This also explains why static libraries are placed at the end of the linker command. Special care must be taken in cases of cyclic dependencies between libraries. Input libraries must be ordered so each symbol is referenced by a member of an archive and at least one definition of a symbol is followed by a reference to it on the command line. Also, if an unresolved symbol is defined in more than one static library modules, the definition is picked from the first library found in the command line.


Relocation

Once the linker has resolved all the symbols, each symbol reference has exactly one definition. At this point, linker starts the process of relocation, which involves the following two steps:

  • Relocating sections and symbol definitions. Linker merges all the sections of the same type into a new single section. For example, linker merges all the .data sections of all the input relocatable object files into a single .data section for the final executable. A similar process is carried out for the .code section. The linker then assigns runtime memory addresses to new aggregate sections, to each section defined by the input module and also to each symbol. After the completion of this step, every instruction and global variable in the program has a unique loadtime address.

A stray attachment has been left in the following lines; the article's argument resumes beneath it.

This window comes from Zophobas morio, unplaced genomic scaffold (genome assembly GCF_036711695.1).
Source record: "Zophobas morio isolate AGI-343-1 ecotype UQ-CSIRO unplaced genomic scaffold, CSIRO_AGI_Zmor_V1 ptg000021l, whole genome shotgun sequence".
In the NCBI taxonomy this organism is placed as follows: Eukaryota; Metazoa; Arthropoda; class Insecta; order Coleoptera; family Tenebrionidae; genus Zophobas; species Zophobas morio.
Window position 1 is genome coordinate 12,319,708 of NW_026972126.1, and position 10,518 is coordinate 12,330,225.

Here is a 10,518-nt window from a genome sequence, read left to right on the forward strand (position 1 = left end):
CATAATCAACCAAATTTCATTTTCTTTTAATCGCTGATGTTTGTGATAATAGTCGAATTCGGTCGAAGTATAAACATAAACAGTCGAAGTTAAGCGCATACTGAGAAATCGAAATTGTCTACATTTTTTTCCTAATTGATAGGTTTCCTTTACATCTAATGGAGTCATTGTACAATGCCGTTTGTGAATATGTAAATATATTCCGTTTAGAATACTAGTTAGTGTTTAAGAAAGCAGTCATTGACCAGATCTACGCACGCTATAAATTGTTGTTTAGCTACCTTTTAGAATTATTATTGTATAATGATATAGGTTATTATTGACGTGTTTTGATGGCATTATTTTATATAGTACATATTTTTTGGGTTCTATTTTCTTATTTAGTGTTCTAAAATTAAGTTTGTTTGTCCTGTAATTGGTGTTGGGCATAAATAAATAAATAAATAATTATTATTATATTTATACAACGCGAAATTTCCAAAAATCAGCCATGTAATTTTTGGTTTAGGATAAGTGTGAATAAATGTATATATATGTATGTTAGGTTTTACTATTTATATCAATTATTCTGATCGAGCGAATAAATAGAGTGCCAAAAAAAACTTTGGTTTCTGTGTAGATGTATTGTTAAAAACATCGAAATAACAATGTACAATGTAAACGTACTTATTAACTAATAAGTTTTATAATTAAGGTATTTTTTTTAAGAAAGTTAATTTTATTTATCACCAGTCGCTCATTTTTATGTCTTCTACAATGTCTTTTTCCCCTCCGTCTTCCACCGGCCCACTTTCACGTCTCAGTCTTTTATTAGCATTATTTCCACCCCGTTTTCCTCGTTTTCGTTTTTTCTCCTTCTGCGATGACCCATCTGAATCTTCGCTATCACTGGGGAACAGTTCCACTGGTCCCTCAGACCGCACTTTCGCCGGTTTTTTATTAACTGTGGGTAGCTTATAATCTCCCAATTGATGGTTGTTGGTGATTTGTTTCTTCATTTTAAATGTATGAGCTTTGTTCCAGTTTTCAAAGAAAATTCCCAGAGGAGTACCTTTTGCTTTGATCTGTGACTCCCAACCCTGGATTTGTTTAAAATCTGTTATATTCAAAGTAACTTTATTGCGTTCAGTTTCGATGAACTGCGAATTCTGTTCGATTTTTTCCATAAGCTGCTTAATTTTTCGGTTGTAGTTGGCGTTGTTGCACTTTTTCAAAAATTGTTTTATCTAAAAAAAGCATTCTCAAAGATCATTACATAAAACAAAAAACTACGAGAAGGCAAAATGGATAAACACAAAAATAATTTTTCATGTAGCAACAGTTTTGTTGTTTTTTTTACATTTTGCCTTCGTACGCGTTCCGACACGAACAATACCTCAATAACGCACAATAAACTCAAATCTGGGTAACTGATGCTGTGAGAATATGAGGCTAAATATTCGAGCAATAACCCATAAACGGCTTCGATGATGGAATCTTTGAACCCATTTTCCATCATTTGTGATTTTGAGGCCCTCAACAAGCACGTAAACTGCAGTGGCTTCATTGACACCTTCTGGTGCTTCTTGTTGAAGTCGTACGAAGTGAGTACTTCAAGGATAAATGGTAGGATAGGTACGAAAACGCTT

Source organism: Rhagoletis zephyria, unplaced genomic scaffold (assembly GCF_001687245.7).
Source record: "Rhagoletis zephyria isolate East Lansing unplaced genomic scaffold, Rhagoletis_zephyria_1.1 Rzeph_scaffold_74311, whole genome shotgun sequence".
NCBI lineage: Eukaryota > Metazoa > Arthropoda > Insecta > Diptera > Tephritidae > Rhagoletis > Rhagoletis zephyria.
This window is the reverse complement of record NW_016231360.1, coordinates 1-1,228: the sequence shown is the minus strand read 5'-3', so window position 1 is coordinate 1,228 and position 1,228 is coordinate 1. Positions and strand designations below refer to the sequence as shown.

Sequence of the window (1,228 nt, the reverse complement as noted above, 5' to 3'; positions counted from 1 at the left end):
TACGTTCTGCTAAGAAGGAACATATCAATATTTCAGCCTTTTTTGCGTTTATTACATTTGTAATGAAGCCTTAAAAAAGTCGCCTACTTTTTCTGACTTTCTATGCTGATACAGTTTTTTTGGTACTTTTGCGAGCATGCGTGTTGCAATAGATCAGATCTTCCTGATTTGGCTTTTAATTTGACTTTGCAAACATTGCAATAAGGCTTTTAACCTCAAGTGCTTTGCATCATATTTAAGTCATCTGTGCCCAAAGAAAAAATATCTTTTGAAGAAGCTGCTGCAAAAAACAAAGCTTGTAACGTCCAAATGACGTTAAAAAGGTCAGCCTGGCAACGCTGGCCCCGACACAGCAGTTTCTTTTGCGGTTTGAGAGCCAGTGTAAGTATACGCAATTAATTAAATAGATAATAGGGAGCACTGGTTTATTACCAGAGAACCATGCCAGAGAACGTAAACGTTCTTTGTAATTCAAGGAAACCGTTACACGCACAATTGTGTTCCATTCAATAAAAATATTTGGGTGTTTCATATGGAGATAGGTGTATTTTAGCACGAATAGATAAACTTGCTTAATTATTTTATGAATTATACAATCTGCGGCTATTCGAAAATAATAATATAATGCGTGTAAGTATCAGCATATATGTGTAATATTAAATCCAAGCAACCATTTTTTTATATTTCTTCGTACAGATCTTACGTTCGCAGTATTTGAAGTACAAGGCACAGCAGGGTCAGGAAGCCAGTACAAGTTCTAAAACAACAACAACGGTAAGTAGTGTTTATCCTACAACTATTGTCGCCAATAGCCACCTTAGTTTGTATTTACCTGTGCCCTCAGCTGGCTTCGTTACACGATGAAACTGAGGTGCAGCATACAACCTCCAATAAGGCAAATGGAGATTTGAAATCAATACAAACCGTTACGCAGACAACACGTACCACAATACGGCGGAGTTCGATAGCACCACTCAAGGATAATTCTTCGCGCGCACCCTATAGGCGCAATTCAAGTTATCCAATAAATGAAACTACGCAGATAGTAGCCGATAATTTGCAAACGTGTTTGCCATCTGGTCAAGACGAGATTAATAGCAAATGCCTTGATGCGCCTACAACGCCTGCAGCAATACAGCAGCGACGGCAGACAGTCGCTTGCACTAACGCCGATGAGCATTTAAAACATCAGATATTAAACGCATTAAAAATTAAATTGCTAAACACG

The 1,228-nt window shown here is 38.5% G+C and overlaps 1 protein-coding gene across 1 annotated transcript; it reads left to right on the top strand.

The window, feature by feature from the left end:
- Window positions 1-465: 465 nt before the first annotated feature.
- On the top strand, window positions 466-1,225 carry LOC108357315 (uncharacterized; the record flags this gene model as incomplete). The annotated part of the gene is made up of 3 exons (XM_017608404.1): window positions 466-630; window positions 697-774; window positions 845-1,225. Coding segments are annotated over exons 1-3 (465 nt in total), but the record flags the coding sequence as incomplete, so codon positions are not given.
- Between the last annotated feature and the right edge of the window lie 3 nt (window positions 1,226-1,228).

• Relocating symbol reference within sections. In this step, linker modifies every symbol reference in the code and data sections so they point to the correct loadtime addresses.

Whenever assembler encounters an unresolved symbol, it generates a relocation entry for that object and places it in the .relo.text/.relo.data sections. A relocation entry contains information about how to resolve the reference. A typical ELF relocation entry contains the following members:

  • Offset, a section offset of the reference that needs to be relocated. For a relocatable file, this value is the byte offset from the beginning of the section to the storage unit affected by relocation.
  • Symbol, a symbol the modified reference should point to. It is the symbol table index with respect to which the relocation must be made.
  • Type, the relocation type, normally R_386_PC32, that signifies PC-relative addressing. R_386_32 signifies absolute addressing.